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Farmers Are Knowledge Producers Too

Columns 2023-03-23, 10:27pm


Danielle Nierenberg

Danielle Nierenberg

Bonjour from Dakar, Senegal! I’m writing to you on my way home from a country very close to my heart.

Several years ago, when I was traveling across Eastern, Central, Western, and Southern Africa, I would use Dakar as a base. It has always been a place to learn and think.

Our friends at CORAF (West and Central African Council for Agricultural Research and Development) hosted Food Tank for a week of field visits with farmers and producers, funders, donors, researchers, and scientists that are working to improve the resilience of West and Central Africa’s dryland food systems.

This regional focus is more important than ever.

The climate crisis is impacting communities right now in West and Central Africa. But there are also incredible solutions. We talked with organizations working across sectors and breaking down silos to push for real progress.

"Climate change is real, and for many communities, it's a matter of even existing," Sidonie Kouam of the Global Green Growth Institute tells us. GGGI is one of CORAF’s many partners working to share knowledge, disseminate research, and ensure that climate-smart technologies are accessible and adaptable to local communities throughout the region.

It’s also obvious that farmers must be included in any conversation about food systems change. Farmers know that critical changes don’t always mean re-inventing the wheel.

"Farmers are knowledge producers, not only doctors have knowledge," says Ousmane Ndiaye of ASPRODEB, an association of farmers and fishers across West and Central Africa. "It is important to give value to farmers and what they know."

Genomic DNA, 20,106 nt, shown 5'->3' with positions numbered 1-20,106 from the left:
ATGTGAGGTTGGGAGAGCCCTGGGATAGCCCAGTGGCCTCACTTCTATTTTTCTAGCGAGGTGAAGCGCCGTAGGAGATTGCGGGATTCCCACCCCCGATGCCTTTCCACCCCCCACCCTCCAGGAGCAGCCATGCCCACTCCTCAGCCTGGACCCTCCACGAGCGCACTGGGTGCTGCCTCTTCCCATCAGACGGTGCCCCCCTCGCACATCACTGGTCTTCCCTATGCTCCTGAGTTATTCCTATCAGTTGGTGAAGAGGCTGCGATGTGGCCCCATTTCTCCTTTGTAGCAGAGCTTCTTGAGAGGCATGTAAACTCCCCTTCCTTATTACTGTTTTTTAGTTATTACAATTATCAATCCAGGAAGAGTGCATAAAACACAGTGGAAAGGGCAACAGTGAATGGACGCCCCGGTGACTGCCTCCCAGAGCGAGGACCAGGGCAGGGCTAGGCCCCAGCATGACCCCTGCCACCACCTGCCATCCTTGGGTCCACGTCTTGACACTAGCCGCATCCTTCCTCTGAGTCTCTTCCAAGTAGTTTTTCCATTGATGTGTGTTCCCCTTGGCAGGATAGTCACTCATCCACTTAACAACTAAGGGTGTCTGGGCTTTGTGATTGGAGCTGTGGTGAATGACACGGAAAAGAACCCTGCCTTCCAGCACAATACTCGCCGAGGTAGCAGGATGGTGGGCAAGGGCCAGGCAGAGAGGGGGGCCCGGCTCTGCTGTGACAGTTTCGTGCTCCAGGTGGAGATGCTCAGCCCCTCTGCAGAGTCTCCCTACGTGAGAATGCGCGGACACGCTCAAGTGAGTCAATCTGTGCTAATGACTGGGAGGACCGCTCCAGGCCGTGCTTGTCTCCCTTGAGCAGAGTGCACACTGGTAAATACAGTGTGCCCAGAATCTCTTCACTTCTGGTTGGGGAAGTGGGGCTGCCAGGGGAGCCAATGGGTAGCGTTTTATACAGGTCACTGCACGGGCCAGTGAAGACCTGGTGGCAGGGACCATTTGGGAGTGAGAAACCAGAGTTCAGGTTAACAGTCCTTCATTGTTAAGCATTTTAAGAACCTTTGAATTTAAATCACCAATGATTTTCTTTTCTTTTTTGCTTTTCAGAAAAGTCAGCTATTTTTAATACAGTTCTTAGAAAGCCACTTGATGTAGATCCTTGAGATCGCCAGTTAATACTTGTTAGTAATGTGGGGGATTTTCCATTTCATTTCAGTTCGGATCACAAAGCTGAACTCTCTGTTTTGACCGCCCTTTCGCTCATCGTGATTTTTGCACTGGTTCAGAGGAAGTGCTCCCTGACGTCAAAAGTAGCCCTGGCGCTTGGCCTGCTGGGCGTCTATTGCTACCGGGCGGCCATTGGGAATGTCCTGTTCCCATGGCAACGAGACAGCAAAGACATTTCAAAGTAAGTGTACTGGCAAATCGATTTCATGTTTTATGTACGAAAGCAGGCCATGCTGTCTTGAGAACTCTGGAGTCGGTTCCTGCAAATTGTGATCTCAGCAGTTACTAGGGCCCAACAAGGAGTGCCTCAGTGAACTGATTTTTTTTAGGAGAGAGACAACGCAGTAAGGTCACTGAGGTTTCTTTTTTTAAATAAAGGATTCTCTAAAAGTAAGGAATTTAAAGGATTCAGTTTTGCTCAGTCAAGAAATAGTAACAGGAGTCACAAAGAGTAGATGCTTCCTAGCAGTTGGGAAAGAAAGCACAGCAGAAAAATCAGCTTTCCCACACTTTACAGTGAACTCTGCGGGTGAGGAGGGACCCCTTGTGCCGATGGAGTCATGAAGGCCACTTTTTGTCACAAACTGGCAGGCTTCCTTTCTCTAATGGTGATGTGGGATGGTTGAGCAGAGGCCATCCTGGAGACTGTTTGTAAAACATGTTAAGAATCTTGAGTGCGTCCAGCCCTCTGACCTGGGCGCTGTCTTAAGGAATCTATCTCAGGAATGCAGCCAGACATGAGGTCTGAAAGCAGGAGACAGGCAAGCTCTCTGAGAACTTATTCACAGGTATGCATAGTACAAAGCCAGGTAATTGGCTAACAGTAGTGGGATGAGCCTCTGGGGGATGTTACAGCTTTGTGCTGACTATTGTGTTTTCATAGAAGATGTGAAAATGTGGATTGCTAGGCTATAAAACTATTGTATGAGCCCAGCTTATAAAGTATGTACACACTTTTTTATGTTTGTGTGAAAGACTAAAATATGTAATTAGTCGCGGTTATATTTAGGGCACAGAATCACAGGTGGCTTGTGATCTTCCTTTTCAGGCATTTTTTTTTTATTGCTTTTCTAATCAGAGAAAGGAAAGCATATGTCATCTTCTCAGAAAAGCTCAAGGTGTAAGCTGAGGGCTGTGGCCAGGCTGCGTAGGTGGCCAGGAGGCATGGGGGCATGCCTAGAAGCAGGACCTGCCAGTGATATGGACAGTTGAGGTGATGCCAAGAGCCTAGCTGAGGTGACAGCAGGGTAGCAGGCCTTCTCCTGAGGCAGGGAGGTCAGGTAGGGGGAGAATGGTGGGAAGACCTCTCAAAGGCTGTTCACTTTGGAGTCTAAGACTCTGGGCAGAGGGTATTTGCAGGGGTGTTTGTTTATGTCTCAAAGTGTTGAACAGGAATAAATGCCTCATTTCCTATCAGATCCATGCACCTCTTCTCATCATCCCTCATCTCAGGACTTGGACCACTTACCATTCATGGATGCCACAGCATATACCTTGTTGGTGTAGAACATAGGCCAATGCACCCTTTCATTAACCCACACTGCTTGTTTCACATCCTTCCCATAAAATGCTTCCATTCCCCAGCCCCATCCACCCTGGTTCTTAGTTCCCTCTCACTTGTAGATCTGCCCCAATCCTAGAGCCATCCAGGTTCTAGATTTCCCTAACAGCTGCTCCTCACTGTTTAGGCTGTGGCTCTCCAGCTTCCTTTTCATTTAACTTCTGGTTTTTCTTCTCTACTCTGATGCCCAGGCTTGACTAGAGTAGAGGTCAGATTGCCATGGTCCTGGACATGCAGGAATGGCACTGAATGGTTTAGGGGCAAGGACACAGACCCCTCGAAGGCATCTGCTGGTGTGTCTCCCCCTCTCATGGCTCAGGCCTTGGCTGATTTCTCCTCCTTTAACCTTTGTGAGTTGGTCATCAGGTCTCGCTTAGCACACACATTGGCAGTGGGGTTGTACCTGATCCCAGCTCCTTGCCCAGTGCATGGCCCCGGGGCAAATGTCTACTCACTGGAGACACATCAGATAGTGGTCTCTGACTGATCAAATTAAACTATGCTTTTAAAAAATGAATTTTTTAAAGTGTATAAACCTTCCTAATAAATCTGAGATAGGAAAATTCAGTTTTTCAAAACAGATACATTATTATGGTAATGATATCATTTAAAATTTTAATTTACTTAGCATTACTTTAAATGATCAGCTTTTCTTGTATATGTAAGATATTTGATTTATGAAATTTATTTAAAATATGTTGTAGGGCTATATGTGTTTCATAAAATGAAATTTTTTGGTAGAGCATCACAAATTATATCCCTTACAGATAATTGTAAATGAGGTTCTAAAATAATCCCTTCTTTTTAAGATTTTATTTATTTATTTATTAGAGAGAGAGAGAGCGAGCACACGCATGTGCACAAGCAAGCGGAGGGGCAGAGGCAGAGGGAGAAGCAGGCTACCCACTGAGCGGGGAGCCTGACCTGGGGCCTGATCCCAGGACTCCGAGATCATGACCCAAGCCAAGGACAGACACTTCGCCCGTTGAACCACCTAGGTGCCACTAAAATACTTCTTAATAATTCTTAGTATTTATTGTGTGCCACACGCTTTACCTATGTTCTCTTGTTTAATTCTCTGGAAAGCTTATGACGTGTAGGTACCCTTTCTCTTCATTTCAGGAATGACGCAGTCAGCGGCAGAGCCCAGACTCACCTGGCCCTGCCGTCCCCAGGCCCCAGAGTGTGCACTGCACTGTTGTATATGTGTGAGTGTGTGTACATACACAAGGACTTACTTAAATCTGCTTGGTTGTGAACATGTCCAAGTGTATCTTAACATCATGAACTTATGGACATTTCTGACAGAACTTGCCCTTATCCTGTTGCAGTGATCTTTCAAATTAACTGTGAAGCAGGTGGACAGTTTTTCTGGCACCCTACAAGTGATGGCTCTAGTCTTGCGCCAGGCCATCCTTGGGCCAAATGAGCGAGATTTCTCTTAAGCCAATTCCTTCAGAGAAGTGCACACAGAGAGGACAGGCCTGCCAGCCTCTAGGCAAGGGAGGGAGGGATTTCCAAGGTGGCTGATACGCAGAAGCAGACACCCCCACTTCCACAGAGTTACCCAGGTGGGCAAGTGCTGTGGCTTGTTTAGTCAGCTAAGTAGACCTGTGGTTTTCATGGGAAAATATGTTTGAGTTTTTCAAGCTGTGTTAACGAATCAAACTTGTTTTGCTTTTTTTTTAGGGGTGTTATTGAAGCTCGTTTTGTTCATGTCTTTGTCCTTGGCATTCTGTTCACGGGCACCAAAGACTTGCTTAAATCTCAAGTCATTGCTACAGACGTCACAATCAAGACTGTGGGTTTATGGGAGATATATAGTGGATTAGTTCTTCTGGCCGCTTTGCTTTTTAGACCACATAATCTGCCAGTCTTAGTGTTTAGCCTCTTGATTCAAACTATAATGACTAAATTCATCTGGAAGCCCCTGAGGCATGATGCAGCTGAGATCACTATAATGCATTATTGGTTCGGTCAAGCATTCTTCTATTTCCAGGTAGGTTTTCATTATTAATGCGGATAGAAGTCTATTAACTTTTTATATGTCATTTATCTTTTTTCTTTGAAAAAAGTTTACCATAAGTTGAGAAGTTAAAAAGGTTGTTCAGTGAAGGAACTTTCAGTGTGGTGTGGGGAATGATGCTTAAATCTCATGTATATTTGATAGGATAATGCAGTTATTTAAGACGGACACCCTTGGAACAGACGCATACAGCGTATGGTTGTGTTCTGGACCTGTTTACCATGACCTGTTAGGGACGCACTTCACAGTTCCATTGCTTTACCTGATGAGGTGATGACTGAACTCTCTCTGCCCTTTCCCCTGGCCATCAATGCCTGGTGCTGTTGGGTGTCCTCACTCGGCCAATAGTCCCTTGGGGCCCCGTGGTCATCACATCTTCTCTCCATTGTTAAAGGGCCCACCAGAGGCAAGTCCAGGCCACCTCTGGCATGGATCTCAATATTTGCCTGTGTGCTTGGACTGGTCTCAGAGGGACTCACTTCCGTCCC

We visited the city of Thiès, near the western coast of Senegal, and talked to so many inspiring young, women researchers. We loved hearing from Khady Nani Dramé, Research Officer at ISRA/CERAAS, about how traditional dryland crops can help build resilience to the climate crisis. Crop adaptation research at CERAAS is helping farmers become more drought-resilient—while also confronting economic, social, and environmental constraints limiting dryland food systems in the region. In their small seed bank, it was great to see their their cowpea, millet, and sorghum varieties.

We also appreciated watching folks buy baguettes made with wheat along with other traditional foods like millet, sorghum, moringa, and sweet potato. It was very cool to see how normalized these ingredients are in baguettes—and how tasty!

And we were absolutely thrilled to see our good friend, CORAF Executive Director Abdou Tenkouano, and hear his thoughts about how West and Central African agriculture is becoming more regionalized.

"You cannot work on solutions away from where the problems are," Tenkouano tells us at a Food Tank member-exclusive conversation yesterday. "We can make things at the community level and involve the community from the start so that they can own the process."

Too often, researchers do the science and then bring farmers in after—unsurprisingly, their efforts are rarely successful. CORAF is flipping the paradigm. They're collaborating with research institutions, farmers, and the private sector across the region..

As an African-grown and African-led organization, CORAF is deeply connected with the realities facing those on the ground. They’re not researchers in white lab coats giving farmers seeds. They include farmers at the beginning of the research and development process—and respect their wants and needs. Farmers’ input is not only sought out but honored.

As Tenkouano tells us, "The only way to know what the needs are is to speak to those who live the reality."

Since 2008, CORAF has invested in 47 projects involving 23 countries and 178 institutions. They are actively supporting women and youth in research through their programming. Their West Africa Agricultural Productivity Program has raised the average income by 34 percent for 4.5 million producers. In the areas they worked, the average yield increased 30 percent for dry cereals and 150 percent for rice, fruit, and tubers. Caloric consumption rose and hunger periods reduced from 28 to 55 percent.

The IPCC report released this week was sobering to say the least, but stories like those we heard from CORAF give me hope.

Research cannot sit only on shelves or online anymore. Organizations like CORAF are critical to accelerating food systems transformation in West and Central Africa. They need more recognition and support—especially monetary investment—from more partners across sectors.

(Danielle Nierenberg is the President of Food Tank and can be reached at